Saudi Aramco said on Friday it had raised $12.4bn from the sale of a minority stake in a newly formed oil pipeline venture to a consortium of investors.
Saudi Arabia’s state energy giant said it had sold 49 per cent of Aramco Oil Pipelines to investors led by Washington-based EIG Global Energy Partners.
The move comes as Saudi Aramco, which listed on Riyadh’s Tadawul stock exchange in 2019, seeks to monetise assets to generate cash for the government, its main shareholder.
Saudi Aramco will lease the usage rights of its pipelines to the new venture, which is valued at $25.3bn and has rights to 25 years of tariff payments for oil transported through the kingdom’s crude network.
The state company will hold a 51 per cent stake in the oil pipeline business while retaining full ownership and operational control of the network.
Saudi Aramco did not say which other groups were part of the consortium. Investors including BlackRock and Brookfield Asset Management, which both declined to comment, pulled out after initial talks.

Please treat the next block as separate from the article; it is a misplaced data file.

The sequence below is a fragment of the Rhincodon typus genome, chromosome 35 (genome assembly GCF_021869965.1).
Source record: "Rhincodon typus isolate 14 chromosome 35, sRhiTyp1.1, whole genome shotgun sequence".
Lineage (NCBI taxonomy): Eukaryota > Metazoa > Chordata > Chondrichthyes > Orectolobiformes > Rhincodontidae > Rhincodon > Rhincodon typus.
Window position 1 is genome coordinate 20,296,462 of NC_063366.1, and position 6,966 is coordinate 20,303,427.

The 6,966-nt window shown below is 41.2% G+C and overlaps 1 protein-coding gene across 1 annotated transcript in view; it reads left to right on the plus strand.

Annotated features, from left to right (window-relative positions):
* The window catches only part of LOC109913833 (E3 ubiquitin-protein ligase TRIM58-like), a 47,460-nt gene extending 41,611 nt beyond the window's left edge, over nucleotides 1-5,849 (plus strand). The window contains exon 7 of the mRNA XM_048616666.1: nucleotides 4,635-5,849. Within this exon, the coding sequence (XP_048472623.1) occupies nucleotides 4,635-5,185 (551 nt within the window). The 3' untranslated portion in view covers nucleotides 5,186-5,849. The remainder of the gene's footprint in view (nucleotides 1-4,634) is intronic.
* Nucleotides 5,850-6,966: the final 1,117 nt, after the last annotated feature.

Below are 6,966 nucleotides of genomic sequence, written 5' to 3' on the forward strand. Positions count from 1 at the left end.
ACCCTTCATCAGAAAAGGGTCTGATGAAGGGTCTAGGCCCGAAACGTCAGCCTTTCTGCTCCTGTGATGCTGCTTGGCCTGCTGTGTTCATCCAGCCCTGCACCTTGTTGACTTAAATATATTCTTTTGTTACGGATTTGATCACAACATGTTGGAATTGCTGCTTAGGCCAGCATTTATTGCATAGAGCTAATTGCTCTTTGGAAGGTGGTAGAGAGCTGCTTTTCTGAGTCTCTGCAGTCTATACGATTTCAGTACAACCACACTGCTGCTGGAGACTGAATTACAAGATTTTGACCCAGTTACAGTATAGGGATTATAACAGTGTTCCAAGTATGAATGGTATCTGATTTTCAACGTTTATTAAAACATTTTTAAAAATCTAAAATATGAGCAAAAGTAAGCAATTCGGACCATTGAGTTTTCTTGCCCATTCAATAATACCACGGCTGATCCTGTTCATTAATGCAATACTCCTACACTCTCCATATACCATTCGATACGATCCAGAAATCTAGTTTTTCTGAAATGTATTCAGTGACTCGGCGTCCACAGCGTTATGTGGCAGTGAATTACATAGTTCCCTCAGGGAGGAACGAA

Under Crown Prince Mohammed bin Salman, Saudi Arabia has leaned on its biggest revenue earner to raise funds to plough into non-oil sectors — from technology to tourism — as it seeks to diversify its economy.
Amin Nasser, chief executive of Saudi Aramco, said the transaction “will help maximise returns for our shareholders”.
Saudi Arabia, which is the world’s largest oil exporter, has taken a massive financial hit in the past year as the coronavirus pandemic battered the global economy and drastically cut demand for energy.
Saudi Aramco, which has pledged to pay the bulk of $75bn in annual dividends promised to the state, alongside taxes and royalties, is also expected to lead a new domestic investment plan to modernise Saudi Arabia.
The latest move is similar to infrastructure deals undertaken by the Abu Dhabi National Oil Company, which has raised billions of dollars through selling and leasing back oil and gas pipeline assets.
Yasir al-Rumayyan, chair of Saudi Aramco and head of the kingdom’s Public Investment Fund, which is Prince Mohammed’s chosen vehicle for his reforms, said the kingdom would try to monetise additional assets.
“Historically speaking, [Saudi Aramco] used to do everything themselves . . . they had their own airports, their own fleets, their own pipelines,” he told the Financial Times earlier this year. “Now, if it makes sense for us to divest some of these assets, we’re definitely going to do it. It could include anything except the main operations.”
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